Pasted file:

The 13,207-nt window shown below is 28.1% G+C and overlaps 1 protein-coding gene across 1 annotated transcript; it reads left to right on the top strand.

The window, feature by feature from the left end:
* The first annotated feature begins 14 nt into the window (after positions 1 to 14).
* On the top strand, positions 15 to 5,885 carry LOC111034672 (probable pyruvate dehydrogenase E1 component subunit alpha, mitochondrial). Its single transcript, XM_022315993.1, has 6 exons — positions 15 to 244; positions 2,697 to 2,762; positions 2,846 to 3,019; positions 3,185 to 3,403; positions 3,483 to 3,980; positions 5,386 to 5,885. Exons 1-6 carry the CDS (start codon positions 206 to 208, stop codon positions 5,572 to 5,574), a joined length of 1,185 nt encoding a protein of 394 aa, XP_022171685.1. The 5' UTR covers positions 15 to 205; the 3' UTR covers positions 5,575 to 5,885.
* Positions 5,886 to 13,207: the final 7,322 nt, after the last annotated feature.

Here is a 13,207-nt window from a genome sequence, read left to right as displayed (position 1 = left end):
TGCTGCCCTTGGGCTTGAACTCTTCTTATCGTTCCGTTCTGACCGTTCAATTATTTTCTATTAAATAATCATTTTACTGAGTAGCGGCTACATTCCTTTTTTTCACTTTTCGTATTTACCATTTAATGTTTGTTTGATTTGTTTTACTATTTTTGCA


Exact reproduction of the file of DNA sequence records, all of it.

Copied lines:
The 13,207-nt window shown below is 28.1% G+C and overlaps 1 protein-coding gene across 1 annotated transcript; it reads left to right on the top strand.

The window, feature by feature from the left end:
* The first annotated feature begins 14 nt into the window (after positions 1 to 14).
* On the top strand, positions 15 to 5,885 carry LOC111034672 (probable pyruvate dehydrogenase E1 component subunit alpha, mitochondrial). Its single transcript, XM_022315993.1, has 6 exons — positions 15 to 244; positions 2,697 to 2,762; positions 2,846 to 3,019; positions 3,185 to 3,403; positions 3,483 to 3,980; positions 5,386 to 5,885. Exons 1-6 carry the CDS (start codon positions 206 to 208, stop codon positions 5,572 to 5,574), a joined length of 1,185 nt encoding a protein of 394 aa, XP_022171685.1. The 5' UTR covers positions 15 to 205; the 3' UTR covers positions 5,575 to 5,885.
* Positions 5,886 to 13,207: the final 7,322 nt, after the last annotated feature.

Here is a 13,207-nt window from a genome sequence, read left to right as displayed (position 1 = left end):
TGCTGCCCTTGGGCTTGAACTCTTCTTATCGTTCCGTTCTGACCGTTCAATTATTTTCTATTAAATAATCATTTTACTGAGTAGCGGCTACATTCCTTTTTTTCACTTTTCGTATTTACCATTTAATGTTTGTTTGATTTGTTTTACTATTTTTGCA